Electronic Stability Control (ESC) are three words which could save your life, and we should all be aware of what this technology can do and whether it is available in our new car of choice.
I was fortunate enough to attend a demonstration day at Rockingham Speedway this week, to experience ESC first hand. All attendees were driven in a car and a van on a skid pan with and without active ESC and the difference was startling. The science behind the technology is that the car automatically brakes the car’s four wheels individually when it identifies that the car is about to go into a skid. It is not the same as ABS, which has been around for many years. It does much more and is very well explained by Bosch (the technology’s designers) and the Choose ESC campaign, both of which are well worth a look.
Once you have decided that you want to have ESC on your new vehicle, how do you go about it? This is where the figures are quite startling as many new cars in the UK are being sold with lower levels of safety equipment fitted as standard than cars sold in Latvia and Lithuania (See: RAC Foundation press release). Road crashes could be reduced by more than 20 per cent, especially in wet or icy conditions, by cars being fitted with Electronic Stability Control (ESC), yet just 55% of new cars sold it the UK fit ESC as standard as opposed to 76% in Denmark, and 65% in Latvia and Lithuania.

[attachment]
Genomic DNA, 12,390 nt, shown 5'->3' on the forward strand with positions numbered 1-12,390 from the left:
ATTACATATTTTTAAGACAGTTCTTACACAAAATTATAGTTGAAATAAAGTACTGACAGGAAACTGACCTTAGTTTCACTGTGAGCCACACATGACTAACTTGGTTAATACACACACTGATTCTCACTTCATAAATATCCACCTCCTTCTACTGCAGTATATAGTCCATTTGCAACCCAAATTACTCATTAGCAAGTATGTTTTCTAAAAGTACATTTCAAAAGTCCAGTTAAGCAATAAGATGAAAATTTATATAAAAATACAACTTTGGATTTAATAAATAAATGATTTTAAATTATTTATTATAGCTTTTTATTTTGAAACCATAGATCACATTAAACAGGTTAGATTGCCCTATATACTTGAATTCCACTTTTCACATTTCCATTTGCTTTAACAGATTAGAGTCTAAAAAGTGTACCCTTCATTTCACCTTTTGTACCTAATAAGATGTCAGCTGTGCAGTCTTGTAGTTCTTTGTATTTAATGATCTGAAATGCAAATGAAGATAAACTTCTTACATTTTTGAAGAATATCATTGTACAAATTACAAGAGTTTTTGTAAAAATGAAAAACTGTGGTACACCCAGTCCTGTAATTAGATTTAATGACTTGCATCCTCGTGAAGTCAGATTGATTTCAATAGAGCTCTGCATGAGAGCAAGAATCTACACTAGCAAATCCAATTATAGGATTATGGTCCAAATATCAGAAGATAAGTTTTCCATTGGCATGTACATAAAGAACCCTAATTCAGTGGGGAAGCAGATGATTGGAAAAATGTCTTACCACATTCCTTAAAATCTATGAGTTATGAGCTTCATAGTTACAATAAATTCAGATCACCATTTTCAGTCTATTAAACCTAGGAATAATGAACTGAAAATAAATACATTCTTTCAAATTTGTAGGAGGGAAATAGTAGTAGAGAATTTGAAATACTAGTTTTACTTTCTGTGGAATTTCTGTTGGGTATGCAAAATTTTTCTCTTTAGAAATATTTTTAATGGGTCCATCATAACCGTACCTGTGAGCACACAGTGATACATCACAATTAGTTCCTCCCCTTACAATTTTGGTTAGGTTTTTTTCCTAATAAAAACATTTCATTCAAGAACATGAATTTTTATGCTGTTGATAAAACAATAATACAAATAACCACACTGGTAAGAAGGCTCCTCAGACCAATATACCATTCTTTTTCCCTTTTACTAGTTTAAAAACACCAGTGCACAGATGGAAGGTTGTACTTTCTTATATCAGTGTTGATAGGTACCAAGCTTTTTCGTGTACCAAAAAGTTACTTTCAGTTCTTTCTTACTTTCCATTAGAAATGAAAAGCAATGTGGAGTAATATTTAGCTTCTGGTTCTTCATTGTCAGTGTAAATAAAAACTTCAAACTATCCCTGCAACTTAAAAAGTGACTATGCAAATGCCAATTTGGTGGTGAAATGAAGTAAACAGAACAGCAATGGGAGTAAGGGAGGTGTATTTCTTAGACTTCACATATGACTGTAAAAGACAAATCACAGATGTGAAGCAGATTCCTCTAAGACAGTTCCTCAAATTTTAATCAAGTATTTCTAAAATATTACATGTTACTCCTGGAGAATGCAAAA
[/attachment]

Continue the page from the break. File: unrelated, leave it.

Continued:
In the UK it is estimated that if 90% of cars were fitted with ESC it would save 400 lives and prevent 3,000 serious injuries each year (Thatcham). Europe wide it could save 4,000 lives and 100,000 serious accidents. So when buying a new car it is well worth giving some consideration to ESC. Many cars offer ESC as an optional extra, normally costing around £300, which may ultimately be a better choice than cosmetic extras such as alloy wheels or the latest sound system.
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